A Thanksgiving Thanks

Ah Thanksgiving!  This time of year always feels like an official ending to the season for us here on the farm.  We were at Stonewall Farm this past weekend for their annual farm fare and had our turkey pick-up at the farm store so it was a pretty busy day. Every year for the past few years we have set up a table at Stonewall to sell our pasture-raised turkeys. We could not believe the line of people patiently waiting to purchase the centerpiece of their Thanksgiving meal. What an honor as farmers! Since we spend most of our time here on the farm it was great to be out and have the opportunity to talk with our customers and hear all about how they will prepare their turkey this Thanksgiving. 

 

There is something extraordianry about being part of the Thanksgiving meal of more than one-hundred families. Chris and I are grateful for the amazing amount of people who are on a quest to support small, local farms and to bring back heritage breeds.  We are continuously amazed by the generosity and goodness of those who support us in our farming endeavors and are honored to have our turkeys who were raised with love, on the tables of so many of our friends and neighbors.  We thank you all for your ongoing support and we wish you the best this Thanksgiving.

 

And here are two of our favorite Thanksgiving recipes that will be sure to wow your guests this holiday:

 

Oyster and Chestnut Stuffing

 

Chris makes this delicious stuffing each year and I love that the recipe calls for items that our pioneering ancestors could have used in 1621...that makes it all the more special!

 

6 cups of bread crumbs (from homemade bread made with wheat, cornmeal or a combination, toasted and coarsely grated)
1 to 2 tablespoons (total) finely chopped fresh sage, or thyme, basil, summer savory, marjoram or whatever smells good to you alone or in combination (or 1 to 2 teaspoons dried)
2 or 3 tablespoons finely chopped fresh parsley
1 large onion, chopped
2 or 3 stalks of celery with leaves, chopped
1 1/2 sticks butter, melted
half the turkey giblets simmered in water and chopped (use the rest and the broth in your gravy) (optional)
1/2 pound chestnuts, chopped (optional)*
1 pint of oysters, whole if small, chopped if large (optional)
optional broth from cooking giblets and or oysters**
1 egg, beaten (optional, for a moister stuffing)
1/4 to 1/2 teaspoon salt (to taste)

*To peel chestnuts, first cut deep crosses into the flat side of the nuts. Place them in a pot of salted water; bring to a boil and simmer for about 15 minutes. Then drain, cover chestnuts with lukewarm water and peel away the outer shell and inner skin. (This can be done ahead of time.)

**Cook the oysters ahead of time by bringing them to a boil in 1 cup of water. Let them simmer for 15 minutes. Drain, chop and add to the stuffing mixture.

Put the bread crumbs in a large mixing bowl and blend in the herbs. Sauté the onion and celery in 2 or 3 tablespoons of the butter and add to the bread mixture. Mix in the giblets, chestnuts and oysters.

Add the melted butter, beaten egg and enough other liquid to make the stuffing as moist as you want.

Do not stuff your bird ahead of time, as stuffing is a perfect medium for bacteria to grow in. Just before roasting, spoon the stuffing into your bird loosely to give it room to expand-then off to the oven PDQ.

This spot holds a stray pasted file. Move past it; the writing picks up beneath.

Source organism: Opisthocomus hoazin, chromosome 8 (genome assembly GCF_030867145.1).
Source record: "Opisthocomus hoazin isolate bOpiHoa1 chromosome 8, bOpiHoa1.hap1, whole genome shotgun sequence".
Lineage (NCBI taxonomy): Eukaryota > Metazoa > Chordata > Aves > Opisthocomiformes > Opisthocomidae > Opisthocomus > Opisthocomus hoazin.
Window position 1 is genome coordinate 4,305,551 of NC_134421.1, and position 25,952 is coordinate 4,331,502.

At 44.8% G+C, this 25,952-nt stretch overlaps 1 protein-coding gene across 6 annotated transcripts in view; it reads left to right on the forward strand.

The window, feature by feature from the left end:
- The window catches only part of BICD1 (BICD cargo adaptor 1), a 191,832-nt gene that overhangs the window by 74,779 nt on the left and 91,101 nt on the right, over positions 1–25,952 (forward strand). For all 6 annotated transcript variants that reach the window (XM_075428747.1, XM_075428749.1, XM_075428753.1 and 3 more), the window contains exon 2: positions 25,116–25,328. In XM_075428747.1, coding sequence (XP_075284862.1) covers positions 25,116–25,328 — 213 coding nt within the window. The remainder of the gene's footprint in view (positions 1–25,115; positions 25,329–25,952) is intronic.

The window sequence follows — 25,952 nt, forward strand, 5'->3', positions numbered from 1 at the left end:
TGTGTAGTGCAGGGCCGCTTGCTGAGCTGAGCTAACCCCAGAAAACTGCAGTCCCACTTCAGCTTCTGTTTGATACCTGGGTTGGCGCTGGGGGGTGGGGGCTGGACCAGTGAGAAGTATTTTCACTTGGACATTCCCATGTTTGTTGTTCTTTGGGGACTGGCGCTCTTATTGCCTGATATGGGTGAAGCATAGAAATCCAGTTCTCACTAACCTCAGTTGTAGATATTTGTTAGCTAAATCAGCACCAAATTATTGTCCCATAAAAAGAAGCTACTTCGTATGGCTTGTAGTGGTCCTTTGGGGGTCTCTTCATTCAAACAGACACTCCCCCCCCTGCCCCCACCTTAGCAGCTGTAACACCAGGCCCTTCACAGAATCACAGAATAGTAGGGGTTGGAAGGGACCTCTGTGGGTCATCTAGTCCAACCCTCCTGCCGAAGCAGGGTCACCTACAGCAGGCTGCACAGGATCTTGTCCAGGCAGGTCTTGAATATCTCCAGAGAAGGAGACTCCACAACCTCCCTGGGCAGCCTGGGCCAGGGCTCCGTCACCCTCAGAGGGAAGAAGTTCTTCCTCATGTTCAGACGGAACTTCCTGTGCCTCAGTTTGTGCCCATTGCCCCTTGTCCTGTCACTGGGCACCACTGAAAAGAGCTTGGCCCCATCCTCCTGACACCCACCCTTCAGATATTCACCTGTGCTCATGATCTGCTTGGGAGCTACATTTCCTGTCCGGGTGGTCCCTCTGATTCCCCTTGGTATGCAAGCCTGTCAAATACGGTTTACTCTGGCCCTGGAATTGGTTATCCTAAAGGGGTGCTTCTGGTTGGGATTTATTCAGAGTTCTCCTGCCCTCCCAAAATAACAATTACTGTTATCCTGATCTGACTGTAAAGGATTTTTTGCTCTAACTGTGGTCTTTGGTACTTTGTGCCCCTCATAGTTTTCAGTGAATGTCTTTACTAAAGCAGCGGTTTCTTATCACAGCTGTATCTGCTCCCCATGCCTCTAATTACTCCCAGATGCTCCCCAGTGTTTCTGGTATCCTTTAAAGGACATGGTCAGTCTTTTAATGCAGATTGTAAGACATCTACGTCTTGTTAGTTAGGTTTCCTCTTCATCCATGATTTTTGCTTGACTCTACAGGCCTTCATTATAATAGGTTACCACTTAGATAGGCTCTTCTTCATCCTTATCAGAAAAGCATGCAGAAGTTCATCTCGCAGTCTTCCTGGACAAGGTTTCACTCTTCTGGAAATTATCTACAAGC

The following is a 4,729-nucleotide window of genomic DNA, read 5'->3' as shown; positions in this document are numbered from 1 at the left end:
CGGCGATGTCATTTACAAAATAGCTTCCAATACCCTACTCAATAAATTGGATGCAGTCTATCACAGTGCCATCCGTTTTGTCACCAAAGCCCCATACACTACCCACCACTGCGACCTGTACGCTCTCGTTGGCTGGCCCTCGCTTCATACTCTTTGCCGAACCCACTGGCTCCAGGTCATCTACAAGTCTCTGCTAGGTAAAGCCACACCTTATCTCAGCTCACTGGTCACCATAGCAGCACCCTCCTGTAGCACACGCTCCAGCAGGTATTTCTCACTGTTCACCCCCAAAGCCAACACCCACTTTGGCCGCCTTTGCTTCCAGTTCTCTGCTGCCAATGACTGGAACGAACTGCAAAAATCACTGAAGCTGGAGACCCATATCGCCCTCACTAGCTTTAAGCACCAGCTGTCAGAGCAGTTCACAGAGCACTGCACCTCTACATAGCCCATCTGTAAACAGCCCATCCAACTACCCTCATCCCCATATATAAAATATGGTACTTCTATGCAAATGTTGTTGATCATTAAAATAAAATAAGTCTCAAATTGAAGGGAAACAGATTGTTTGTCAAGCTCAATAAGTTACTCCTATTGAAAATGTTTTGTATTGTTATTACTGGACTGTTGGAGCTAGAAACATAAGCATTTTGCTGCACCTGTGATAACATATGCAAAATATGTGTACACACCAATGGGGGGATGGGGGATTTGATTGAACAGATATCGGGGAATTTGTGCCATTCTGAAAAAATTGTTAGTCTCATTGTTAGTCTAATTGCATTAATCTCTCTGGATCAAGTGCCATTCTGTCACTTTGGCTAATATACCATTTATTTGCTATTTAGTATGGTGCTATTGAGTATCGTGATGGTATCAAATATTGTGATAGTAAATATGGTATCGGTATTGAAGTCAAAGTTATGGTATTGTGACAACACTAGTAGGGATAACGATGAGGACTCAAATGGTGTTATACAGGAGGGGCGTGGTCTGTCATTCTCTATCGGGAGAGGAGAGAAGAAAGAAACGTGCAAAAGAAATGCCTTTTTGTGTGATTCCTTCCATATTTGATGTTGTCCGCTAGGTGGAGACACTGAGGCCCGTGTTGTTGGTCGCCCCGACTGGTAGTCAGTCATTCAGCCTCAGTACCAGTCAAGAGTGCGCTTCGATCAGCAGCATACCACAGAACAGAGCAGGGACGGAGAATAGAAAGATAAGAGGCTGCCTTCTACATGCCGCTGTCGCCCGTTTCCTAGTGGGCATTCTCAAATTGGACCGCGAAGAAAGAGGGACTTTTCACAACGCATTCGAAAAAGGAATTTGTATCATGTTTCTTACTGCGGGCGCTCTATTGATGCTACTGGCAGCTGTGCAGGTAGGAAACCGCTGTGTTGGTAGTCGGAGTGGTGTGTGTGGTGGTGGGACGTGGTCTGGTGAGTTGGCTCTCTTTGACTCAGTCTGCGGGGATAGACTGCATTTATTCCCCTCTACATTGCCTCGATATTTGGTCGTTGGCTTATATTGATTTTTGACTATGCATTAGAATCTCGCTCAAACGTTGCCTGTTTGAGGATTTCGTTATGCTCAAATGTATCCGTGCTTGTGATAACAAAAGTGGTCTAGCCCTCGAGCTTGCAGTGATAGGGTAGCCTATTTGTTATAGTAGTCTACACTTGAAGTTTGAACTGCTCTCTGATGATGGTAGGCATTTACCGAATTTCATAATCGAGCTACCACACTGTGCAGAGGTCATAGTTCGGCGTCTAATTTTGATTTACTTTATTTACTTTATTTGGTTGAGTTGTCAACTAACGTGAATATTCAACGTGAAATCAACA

This recipe reprinted from The Baking Sheet Newsletter, Vol. III, No. 1, November 1991 issue.

 

 

Giblet Gravy

 

This is a wonderful and scrumptious way to use up all the parts of your turkey this Thanksgiving.


You can enrich the stock for this gravy with any odd poultry parts that you may have in your freezer. Make the stock while the turkey roasts in its foil wrapper, then finish the gravy with the turkey drippings while the bird continues to roast unwrapped.

Turkey giblets (including neck) and wing tips from a
   12–14-lb. turkey, rinsed
5 shiitake mushrooms, trimmed and coarsely chopped
2 ribs celery, coarsely chopped
2 medium yellow onions, peeled and coarsely chopped
2 medium carrots, peeled, trimmed, and coarsely chopped
2 cloves garlic, crushed and peeled
5 sprigs of one fresh herb or a mixture, such as thyme,
   oregano, savory, tarragon, and basil
1 bay leaf
1⁄2 cup white wine or dry vermouth
6 tbsp. turkey fat skimmed from reserved turkey drippings
6 tbsp. flour
2 cups reserved turkey drippings, skimmed of fat, or
   enough turkey drippings with the addition of chicken
   stock or water to yield 2 cups
Salt and freshly ground black pepper

1. Put giblets, wing tips, mushrooms, celery, onions, carrots, garlic, herbs, bay leaf, wine, and 5 1/2 cups water into a medium pot. Bring to a boil over high heat, skimming any foam that rises to the surface. Reduce heat to medium and gently boil until stock has reduced to about 2 cups, 1–1 1/2 hours. Strain stock into a bowl, setting neck aside, and discard solids. Pick meat off neck bone, add to stock, and discard bones. Skim off any fat from stock and set stock aside.

2. Heat turkey fat in a medium saucepan over medium heat. Add flour and cook, stirring constantly, for 4–5 minutes. Gradually whisk in stock and neck meat, then the turkey drippings, and simmer, stirring often, until gravy thickens, 10–15 minutes. Season to taste with salt and pepper. Serve warm in a gravy boat, if you like. From Saveur magazine.

 

Happy cooking!!

 

Caitlin


 


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Comments: 2
  • #1

    Julie (Friday, 23 November 2012 07:56)

    Caitlin,
    I did the giblet gravy and it was amazing! I got so many compliments! Thanks for sharing.

  • #2

    caitlin (Thursday, 06 December 2012 07:02)

    I'm so glad that you made the gravy! :)